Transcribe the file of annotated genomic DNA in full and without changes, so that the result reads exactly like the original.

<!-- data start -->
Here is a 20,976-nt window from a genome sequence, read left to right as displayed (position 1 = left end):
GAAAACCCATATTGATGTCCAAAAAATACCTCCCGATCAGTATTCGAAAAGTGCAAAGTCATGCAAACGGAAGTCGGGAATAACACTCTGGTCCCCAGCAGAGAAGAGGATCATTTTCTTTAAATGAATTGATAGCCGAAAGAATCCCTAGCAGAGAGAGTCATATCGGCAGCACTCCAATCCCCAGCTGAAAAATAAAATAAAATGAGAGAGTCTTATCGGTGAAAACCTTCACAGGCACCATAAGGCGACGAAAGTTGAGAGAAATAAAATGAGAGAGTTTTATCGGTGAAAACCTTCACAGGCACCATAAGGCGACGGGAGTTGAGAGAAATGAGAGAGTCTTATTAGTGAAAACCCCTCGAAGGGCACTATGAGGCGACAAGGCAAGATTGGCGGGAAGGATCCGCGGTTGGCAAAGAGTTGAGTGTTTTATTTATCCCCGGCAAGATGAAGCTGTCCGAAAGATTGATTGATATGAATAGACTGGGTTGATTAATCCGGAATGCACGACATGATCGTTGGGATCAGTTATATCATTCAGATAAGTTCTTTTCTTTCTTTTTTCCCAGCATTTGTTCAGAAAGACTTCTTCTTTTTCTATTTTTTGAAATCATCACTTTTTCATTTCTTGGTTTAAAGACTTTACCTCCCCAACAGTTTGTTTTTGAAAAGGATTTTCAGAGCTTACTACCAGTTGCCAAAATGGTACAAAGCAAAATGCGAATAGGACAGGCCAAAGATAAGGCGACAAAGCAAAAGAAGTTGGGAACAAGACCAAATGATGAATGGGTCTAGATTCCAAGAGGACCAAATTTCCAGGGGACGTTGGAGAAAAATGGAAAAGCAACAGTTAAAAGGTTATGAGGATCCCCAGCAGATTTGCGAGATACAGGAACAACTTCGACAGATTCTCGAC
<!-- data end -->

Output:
Here is a 20,976-nt window from a genome sequence, read left to right as displayed (position 1 = left end):
GAAAACCCATATTGATGTCCAAAAAATACCTCCCGATCAGTATTCGAAAAGTGCAAAGTCATGCAAACGGAAGTCGGGAATAACACTCTGGTCCCCAGCAGAGAAGAGGATCATTTTCTTTAAATGAATTGATAGCCGAAAGAATCCCTAGCAGAGAGAGTCATATCGGCAGCACTCCAATCCCCAGCTGAAAAATAAAATAAAATGAGAGAGTCTTATCGGTGAAAACCTTCACAGGCACCATAAGGCGACGAAAGTTGAGAGAAATAAAATGAGAGAGTTTTATCGGTGAAAACCTTCACAGGCACCATAAGGCGACGGGAGTTGAGAGAAATGAGAGAGTCTTATTAGTGAAAACCCCTCGAAGGGCACTATGAGGCGACAAGGCAAGATTGGCGGGAAGGATCCGCGGTTGGCAAAGAGTTGAGTGTTTTATTTATCCCCGGCAAGATGAAGCTGTCCGAAAGATTGATTGATATGAATAGACTGGGTTGATTAATCCGGAATGCACGACATGATCGTTGGGATCAGTTATATCATTCAGATAAGTTCTTTTCTTTCTTTTTTCCCAGCATTTGTTCAGAAAGACTTCTTCTTTTTCTATTTTTTGAAATCATCACTTTTTCATTTCTTGGTTTAAAGACTTTACCTCCCCAACAGTTTGTTTTTGAAAAGGATTTTCAGAGCTTACTACCAGTTGCCAAAATGGTACAAAGCAAAATGCGAATAGGACAGGCCAAAGATAAGGCGACAAAGCAAAAGAAGTTGGGAACAAGACCAAATGATGAATGGGTCTAGATTCCAAGAGGACCAAATTTCCAGGGGACGTTGGAGAAAAATGGAAAAGCAACAGTTAAAAGGTTATGAGGATCCCCAGCAGATTTGCGAGATACAGGAACAACTTCGACAGATTCTCGAC